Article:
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The Mentors in Violence Prevention (MVP) programme was the brainchild of US educator Dr. Jackson Katz who developed MVP in the mid 1990’s whilst a student at Boston’s Northeastern University. At first, MVP was developed to engage male sporting leaders to help them discuss a variety of issues such as: domestic abuse, forms of sexual violence, bullying and initiations. Jackson’s viewpoint was, that a majority of violence is committed by a small minority of men. Whilst most men don’t commit abuse, many remain silent when faced with abusive behaviours of their peers. Jackson wanted to engage this minority to speak out against the forms of abuse mentioned.

MVP is a leadership programme that makes use of a creative bystander approach to prevention. Whilst tools for intervention are communicated, a primary aim of MVP is to create conversations that explore the role that gender, and power plays out in the commission of abuse.

Whilst MVP, as a programme is gender inclusive, in that it recognises anyone can be a victim or perpetrator it does not take a gender-neutral response to prevention. It goes into peer cultures and groups and seeks to challenge the attitudes that support the use of abuse in society. Whilst a short-term goal of MVP is to stop abuse at the time, a long-term goal is to create a culture where violence and abuse isn’t tolerated and is actually challenged.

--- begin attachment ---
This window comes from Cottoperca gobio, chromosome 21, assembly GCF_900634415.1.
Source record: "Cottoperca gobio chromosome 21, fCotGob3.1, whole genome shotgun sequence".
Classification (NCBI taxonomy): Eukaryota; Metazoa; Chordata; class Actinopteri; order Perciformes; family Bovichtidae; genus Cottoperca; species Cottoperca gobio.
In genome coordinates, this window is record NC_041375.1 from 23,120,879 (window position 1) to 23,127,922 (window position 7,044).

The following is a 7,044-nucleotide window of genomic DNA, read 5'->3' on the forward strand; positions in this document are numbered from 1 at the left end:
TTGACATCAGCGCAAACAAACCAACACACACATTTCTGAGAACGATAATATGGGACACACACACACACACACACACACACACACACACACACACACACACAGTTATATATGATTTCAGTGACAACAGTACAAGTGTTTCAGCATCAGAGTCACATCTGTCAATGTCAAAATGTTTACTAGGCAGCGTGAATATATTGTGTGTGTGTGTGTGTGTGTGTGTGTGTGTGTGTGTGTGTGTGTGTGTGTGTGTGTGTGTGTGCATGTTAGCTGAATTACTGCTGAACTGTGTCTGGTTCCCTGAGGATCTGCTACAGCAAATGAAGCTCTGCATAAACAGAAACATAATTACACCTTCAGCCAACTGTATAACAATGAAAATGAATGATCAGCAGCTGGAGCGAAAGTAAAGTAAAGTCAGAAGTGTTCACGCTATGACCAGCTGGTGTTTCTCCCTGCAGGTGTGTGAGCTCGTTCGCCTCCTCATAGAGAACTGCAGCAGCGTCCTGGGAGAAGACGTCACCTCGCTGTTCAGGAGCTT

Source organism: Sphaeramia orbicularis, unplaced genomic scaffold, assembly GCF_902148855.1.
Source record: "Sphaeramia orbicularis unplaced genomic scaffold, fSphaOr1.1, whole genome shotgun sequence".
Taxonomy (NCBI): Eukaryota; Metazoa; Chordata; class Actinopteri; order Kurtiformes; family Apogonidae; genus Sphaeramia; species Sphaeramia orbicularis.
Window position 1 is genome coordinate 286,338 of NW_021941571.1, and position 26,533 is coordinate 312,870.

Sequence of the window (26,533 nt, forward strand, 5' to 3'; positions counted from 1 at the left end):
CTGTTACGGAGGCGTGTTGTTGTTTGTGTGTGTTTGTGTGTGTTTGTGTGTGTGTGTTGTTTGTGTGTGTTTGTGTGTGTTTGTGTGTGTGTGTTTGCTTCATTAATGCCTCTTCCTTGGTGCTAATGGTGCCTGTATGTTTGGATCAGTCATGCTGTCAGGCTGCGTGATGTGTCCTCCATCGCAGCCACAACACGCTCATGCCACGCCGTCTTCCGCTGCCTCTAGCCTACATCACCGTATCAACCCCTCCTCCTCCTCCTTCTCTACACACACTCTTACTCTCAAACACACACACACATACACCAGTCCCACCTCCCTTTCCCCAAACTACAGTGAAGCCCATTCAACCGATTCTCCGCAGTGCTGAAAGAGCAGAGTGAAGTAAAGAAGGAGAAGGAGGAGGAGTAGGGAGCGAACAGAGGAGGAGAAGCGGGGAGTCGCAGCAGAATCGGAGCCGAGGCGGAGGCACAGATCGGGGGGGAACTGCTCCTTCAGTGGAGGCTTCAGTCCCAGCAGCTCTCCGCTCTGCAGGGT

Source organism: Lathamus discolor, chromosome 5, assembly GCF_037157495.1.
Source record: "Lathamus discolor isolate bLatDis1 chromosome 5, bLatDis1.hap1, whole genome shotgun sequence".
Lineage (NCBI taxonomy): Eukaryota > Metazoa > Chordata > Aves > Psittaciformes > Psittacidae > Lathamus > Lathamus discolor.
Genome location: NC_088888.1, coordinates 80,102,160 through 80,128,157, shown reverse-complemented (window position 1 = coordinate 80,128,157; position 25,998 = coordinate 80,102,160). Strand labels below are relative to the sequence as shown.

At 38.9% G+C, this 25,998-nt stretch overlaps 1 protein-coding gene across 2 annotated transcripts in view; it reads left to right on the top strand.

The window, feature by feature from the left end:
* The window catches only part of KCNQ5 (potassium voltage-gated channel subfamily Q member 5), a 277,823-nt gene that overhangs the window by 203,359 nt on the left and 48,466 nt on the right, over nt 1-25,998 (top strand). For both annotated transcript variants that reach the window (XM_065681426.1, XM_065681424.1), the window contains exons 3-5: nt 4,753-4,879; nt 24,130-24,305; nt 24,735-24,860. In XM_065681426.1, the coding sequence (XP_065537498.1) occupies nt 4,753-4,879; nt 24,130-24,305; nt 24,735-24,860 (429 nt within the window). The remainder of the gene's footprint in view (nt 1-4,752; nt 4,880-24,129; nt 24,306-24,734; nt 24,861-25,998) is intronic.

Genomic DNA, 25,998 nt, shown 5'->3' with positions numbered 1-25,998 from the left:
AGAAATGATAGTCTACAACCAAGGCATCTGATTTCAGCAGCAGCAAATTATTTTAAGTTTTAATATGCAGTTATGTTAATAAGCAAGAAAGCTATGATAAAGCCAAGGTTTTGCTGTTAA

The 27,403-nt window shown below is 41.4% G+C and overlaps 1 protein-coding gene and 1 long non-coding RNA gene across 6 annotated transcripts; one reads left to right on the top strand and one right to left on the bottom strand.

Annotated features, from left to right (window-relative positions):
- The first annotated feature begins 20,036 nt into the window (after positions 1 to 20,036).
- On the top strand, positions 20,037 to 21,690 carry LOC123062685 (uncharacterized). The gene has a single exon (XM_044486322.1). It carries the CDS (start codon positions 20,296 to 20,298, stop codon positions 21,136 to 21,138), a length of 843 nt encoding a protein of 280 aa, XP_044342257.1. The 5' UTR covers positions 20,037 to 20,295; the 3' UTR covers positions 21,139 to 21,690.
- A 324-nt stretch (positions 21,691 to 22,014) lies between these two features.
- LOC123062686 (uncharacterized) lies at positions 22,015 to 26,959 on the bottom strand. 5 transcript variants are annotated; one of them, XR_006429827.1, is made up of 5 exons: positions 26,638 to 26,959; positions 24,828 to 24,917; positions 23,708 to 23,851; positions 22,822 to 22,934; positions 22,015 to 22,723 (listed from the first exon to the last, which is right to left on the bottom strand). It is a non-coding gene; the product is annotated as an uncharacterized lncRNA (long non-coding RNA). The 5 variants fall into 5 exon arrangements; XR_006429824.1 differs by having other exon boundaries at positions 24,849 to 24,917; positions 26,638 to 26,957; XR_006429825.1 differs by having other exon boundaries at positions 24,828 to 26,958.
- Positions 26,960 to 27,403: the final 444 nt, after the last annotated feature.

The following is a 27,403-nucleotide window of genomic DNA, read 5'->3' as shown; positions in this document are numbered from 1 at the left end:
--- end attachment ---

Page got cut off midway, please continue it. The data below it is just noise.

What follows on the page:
This model was adopted by the Violence Reduction Unit (VRU) in Scotland and has been running successfully in Scottish schools and college for over 10 years.

In previous MVP programmes participants reported that through mentoring peers they were more aware of what was going on, more likely to see it as a problem and more likely to do something positive to disrupt and divert behaviours. Positive effects of mentoring programmes, have been found in;

Greater Manchester’s VRU are now rolling out the programme across Greater Manchester. The VRU is working with 25 schools, colleges, and community safety partners to implement the MVP peer leadership programme. Through MVP we can start to drive a ‘Pro-Social’ identity shift for our young people and help them to develop a positive narrative. We will seek to improve self-esteem and provide our next adult generation with a sense of pride and belonging and ultimately develop the leadership skills they need for a safe and more secure future.

As we establish our own network of MVP mentors in Greater Manchester, the VRU would like to support a strong identity and recognition for the fabulous work our mentors are doing within their schools and communities. To do this, we need an original Greater Manchester MVP logo to be used on our MVP resources and made into an enamel badge for Greater Manchester Mentors to wear with pride.

We now invite entries of a Greater Manchester MVP logo design. The competition is open to pupils and students of any Greater Manchester MVP organisation or any organisation that wishes to join us for our final train the trainer recruitment session beginning in December.

Designs can be electronic, or hand drawn and scanned. Please include the name of the designer and school/college attended on each entry. All designs are to be submitted to Rebecca.bromley-woods@greatermanchester-ca.gov.uk by the closing date Friday 17th December 2021.

The designer of the winning logo will receive a £100 Love to Shop voucher.

Learn more about the MVP programme here – Mentors in Violence Prevention – Greater Manchester Violence Reduction Unit (gmvru.co.uk)


Article posted on: 12/11/2021 09:11am

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